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NRA's Colion Noir on controversial cop-involved shooting: 'Philando Castile should be alive today

Colion Noir of NRATV — and a staunch defender of 2nd Amendment rights — weighed in on the controversial police-involved, fatal shooting of Philando Castile, a black man. (Image source: YouTube screenshot)

Since the release of police dashcam video showing a Minnesota officer fatally shooting Philando Castile — a black man — during a traffic stop last July, controversy surrounding Jeronimo Yanez's manslaughter acquittal escalated considerably.

You can add Colion Noir — a familiar face on NRATV — to the list of those with strong opinions on the matter.

The same day the dashcam video was released, Noir penned a Facebook open letter titled, "Philando Castile Should Be Alive Today."

Image source: YouTube screenshot

Noir begins his letter by recounting a harrowing episode when he was a teenager in a car with three other black teens, just looking to get directions from a police officer. Instead, Noir writes, the officer pulled his gun, pointed it at them and ordered them "don't f***ing move!"

"Eventually, everything was sorted out, but the whole ordeal messed me up," he continued. "We were good kids who never got in any trouble. All we wanted to do was ask for directions. I couldn’t understand why the cop felt so threatened by us. I remember asking myself, if we were four white teens would he have acted the same way? I don’t know, but the fact that I have to ask that question at such an age should tell you something."

While Noir notes he despises race baiting, he says that "there is also a problem with some people in this country dismissing racism wholesale when it isn't overt racial slurs or crosses burning on front lawns. Covert racism is a real thing and is very dangerous. Covert racism works the same way anti-gunners use coded language to push gun control."

As for the case of Officer Yanez, Noir acknowledges that he doesn't believe Yanez "woke up that day wanting to shoot a black person." But then the nagging question hits him: "Would he have done the same thing if Philando were white?"

Noir concludes that "Philando Castile should be alive today. I believe there was a better way to handle the initial stop. If he suspected Philando was a suspect in a robbery, there were ways to conduct that stop in a way that would have completely avoided the shooting altogether, but Yanez neglected to do so."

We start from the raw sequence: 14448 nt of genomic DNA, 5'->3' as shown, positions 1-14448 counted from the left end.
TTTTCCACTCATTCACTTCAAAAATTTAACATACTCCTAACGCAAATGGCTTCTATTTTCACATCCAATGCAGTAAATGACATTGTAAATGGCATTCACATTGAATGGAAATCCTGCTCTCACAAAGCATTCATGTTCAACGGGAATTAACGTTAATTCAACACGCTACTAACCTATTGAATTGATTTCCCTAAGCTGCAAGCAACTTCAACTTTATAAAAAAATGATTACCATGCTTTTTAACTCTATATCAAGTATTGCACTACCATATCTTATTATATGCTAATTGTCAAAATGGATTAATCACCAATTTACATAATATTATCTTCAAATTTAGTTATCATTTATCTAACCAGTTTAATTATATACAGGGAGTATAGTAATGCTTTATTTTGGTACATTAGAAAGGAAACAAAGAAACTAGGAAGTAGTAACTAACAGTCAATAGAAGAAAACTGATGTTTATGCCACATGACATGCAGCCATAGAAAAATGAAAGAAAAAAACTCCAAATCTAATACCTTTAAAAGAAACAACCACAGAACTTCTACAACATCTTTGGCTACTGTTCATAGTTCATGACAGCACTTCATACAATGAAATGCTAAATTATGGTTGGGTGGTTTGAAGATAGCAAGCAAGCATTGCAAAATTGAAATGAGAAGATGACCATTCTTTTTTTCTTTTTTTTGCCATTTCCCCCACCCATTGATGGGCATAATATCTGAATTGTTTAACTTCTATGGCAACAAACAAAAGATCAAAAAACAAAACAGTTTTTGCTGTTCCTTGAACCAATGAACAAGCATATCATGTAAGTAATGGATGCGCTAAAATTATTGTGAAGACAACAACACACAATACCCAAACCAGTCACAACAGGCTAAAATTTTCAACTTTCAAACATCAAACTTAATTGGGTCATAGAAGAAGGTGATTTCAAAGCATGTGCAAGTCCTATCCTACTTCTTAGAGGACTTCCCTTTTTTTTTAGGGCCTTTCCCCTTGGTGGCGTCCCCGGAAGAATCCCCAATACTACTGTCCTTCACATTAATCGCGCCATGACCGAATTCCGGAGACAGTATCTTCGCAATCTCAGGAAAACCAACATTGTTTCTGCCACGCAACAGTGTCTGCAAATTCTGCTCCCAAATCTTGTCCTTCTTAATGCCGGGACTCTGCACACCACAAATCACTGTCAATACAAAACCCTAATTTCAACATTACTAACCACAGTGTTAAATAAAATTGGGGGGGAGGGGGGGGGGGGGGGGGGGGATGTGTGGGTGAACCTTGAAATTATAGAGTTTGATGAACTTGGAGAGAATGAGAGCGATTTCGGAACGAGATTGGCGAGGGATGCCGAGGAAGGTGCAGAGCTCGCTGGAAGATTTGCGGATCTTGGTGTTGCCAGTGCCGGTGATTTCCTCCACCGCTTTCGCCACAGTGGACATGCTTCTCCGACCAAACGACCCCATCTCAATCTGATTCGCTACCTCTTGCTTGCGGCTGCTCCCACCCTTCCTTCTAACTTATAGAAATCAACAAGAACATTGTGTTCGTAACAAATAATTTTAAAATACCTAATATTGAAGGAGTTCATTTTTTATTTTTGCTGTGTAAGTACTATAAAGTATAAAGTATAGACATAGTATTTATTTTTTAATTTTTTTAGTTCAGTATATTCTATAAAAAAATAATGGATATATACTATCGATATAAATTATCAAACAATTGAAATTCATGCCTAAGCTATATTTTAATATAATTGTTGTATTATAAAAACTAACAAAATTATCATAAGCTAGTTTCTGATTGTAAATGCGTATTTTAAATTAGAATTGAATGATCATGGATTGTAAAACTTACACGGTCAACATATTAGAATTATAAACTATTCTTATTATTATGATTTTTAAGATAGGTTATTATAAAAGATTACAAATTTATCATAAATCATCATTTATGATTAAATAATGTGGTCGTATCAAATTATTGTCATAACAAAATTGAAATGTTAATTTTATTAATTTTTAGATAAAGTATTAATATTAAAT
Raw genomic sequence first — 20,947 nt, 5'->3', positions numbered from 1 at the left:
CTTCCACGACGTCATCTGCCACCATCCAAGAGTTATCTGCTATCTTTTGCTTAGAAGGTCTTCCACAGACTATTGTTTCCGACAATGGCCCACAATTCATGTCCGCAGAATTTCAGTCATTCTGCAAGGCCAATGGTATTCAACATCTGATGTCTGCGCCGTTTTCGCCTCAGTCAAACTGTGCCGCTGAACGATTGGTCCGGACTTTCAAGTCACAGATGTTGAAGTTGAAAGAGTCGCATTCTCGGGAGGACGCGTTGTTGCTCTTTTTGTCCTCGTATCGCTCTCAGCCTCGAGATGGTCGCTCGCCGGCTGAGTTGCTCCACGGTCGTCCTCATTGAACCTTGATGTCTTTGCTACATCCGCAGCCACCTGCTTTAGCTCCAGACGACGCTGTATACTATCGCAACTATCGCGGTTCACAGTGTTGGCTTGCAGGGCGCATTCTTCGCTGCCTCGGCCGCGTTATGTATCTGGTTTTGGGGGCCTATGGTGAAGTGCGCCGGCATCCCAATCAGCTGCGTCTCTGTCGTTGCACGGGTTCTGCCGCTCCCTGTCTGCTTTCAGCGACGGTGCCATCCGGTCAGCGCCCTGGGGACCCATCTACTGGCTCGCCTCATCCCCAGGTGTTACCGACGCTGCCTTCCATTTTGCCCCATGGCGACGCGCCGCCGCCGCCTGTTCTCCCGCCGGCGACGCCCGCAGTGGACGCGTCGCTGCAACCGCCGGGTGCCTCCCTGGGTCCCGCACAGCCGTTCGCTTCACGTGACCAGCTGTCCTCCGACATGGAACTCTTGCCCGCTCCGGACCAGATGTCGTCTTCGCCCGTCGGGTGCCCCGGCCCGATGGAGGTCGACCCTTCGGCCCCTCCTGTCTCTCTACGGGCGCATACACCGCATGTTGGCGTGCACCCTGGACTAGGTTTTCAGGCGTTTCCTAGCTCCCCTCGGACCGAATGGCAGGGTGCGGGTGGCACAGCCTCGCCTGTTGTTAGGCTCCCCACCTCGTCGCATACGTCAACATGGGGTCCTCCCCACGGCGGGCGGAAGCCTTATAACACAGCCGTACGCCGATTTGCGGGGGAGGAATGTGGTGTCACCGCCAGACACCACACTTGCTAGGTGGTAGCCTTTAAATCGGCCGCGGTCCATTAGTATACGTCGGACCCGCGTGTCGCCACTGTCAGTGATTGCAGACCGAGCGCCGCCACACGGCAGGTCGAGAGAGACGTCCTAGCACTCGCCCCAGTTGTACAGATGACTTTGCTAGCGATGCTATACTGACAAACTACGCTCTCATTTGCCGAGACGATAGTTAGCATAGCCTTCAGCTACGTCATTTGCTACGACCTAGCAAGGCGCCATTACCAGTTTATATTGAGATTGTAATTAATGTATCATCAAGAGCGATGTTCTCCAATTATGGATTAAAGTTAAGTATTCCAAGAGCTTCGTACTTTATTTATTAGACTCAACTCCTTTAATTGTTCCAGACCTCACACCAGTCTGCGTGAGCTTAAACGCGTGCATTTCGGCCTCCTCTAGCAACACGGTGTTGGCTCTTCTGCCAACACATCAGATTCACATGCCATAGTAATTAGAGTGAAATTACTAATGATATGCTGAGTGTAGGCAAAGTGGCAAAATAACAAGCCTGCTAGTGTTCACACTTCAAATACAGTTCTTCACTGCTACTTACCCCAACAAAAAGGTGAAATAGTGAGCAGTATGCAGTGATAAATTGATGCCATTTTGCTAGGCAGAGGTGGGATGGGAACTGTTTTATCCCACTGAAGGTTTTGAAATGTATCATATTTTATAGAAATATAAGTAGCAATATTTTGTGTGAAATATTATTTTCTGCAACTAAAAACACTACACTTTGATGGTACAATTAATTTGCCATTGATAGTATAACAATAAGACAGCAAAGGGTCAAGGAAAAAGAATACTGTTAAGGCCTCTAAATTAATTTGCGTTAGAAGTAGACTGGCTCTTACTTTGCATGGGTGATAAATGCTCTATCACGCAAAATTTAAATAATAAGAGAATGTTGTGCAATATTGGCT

More from Noir:

Personally, I feel because Yanez pulled Philando over under the suspicion that he was a robbery suspect coupled with the presence of a gun, it put Yanez in a heightened state. I feel he lost control of his wits and overreacted. This now brings me to the question of race. Do I think Yanez felt threatened by the fact that Philando was black? It's very possible Yanez was indifferent about Philando's race. However, because of the negative stereotype reinforced in the media about black men and guns, it wouldn't completely surprise me if Yanez felt more threatened by Philando because he was black. This is the same negative stereotype that I've been trying to combat for years now.

Legally, I'm left asking myself: Was Yanez failing to conduct a proper felony stop reckless or negligent enough to warrant a second degree manslaughter conviction? As a lawyer, I'm hard pressed to think so. But the young black male in me says hell yes. Admittedly, I don’t have all the facts the jury had; I didn’t hear the testimony the jury heard. Maybe after hearing his testimony they believe Yanez honestly felt his life was in danger and justifiably so. However, I have to be honest and say, he shouldn’t be able to just walk away freely without legal consequence I just don't know what that consequence should be.

Noir says that while he'd prefer to keep race out of the argument, he believes it "would be irresponsible not to consider race as a possible motive in this shooting," particularly given other instances where race was a legitimate factor.

"In my eyes, Yanez screwed up big time," Noir concludes. "I don’t feel he was out to take a black life that day, but it doesn’t matter because his actions cost Philando his life. My legal mind can see why they couldn’t get to manslaughter in the second degree based solely on the facts at hand, but Yanez walking away from this case a free and clear man is just wrong."

Reactions to Noir's letter were mixed.

One commenter, Jared Dana, pointed out to Noir that "by you making it a race issue, you are no better then the race baiters that you bash! Until now, I never looked at you like a 'Black man,' I only viewed you as a fellow gun owner/American/patriot. I am disappointed that you had to go and change that for me."

Others defended Noir and told angry commenters to tone things down.

"Dear everyone, you know you can disagree with Mr. Colion Noir without being 'super ultimate pissed,'" Dan Marchildon wrote "We often talk of civil discourse — how about we practice it?"

Lonnie Robinson added: "This man is admitting his internal/intellectual/legalistic conflict, and some of you have turned on him. That's just sad. This man is not 'race baiting' or 'making it about race.' If we can't be honest about structural racism, and the part [it] plays in the psyche of the general public ... we can't be honest about racism at all."

(H/T: Bearing Arms)

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